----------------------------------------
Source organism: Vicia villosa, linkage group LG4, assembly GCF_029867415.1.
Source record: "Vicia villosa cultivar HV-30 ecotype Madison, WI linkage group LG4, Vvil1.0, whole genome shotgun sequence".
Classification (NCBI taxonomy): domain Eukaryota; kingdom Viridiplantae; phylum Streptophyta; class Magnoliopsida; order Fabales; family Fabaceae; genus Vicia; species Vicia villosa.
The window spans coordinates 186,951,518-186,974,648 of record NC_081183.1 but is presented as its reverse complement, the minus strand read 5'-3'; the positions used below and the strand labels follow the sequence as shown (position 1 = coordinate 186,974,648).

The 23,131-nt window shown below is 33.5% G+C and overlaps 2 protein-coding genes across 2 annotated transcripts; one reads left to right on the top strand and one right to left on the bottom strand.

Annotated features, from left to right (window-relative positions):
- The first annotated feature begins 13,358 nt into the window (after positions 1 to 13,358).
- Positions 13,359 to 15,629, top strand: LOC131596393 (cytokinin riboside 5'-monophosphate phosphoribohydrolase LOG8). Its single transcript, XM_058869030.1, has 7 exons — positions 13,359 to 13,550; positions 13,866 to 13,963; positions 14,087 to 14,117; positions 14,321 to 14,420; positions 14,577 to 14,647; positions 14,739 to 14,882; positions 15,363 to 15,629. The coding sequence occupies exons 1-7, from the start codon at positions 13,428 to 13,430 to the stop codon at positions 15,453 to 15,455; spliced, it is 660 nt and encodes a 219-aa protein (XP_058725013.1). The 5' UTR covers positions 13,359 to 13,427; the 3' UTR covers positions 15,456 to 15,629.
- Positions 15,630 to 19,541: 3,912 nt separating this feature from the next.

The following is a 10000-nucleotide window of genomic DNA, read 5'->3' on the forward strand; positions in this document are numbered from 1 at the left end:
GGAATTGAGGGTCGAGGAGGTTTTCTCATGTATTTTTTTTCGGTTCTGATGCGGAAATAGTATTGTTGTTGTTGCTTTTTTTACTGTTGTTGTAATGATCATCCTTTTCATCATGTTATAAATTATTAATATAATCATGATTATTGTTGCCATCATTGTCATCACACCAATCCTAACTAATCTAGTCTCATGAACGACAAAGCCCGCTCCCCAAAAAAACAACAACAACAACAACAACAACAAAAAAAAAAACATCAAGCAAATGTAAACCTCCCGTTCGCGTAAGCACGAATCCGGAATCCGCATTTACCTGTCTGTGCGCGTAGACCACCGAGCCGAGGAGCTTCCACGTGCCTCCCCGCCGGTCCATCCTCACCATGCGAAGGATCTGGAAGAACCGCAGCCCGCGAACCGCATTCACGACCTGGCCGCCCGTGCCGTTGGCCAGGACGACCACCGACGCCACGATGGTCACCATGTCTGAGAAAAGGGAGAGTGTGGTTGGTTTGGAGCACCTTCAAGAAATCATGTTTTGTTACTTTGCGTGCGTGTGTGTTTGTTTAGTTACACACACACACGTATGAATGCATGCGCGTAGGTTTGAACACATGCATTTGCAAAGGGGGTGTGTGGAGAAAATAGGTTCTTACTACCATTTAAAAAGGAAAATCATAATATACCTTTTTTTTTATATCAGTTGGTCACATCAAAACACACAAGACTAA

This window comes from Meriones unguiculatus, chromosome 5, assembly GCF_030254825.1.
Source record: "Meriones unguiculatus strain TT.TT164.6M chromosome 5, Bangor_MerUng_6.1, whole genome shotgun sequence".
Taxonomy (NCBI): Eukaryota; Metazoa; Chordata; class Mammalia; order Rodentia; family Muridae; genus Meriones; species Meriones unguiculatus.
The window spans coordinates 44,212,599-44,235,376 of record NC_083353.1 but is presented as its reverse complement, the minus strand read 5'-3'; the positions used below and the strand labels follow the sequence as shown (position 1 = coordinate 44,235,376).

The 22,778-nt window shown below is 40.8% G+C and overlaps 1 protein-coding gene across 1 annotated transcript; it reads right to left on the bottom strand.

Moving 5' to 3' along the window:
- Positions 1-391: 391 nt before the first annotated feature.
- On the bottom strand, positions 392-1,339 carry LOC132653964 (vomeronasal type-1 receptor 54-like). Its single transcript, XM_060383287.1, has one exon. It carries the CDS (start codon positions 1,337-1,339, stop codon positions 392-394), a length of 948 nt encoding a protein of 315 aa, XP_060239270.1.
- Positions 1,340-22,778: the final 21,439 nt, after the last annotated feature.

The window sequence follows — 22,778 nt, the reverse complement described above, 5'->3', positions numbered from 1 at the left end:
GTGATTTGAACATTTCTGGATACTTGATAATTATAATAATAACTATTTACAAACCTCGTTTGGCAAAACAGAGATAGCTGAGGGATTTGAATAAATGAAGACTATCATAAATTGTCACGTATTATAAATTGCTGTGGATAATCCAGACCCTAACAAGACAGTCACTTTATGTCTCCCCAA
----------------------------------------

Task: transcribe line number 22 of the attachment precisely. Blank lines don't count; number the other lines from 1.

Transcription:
GTGATTTGAACATTTCTGGATACTTGATAATTATAATAATAACTATTTACAAACCTCGTTTGGCAAAACAGAGATAGCTGAGGGATTTGAATAAATGAAGACTATCATAAATTGTCACGTATTATAAATTGCTGTGGATAATCCAGACCCTAACAAGACAGTCACTTTATGTCTCCCCAA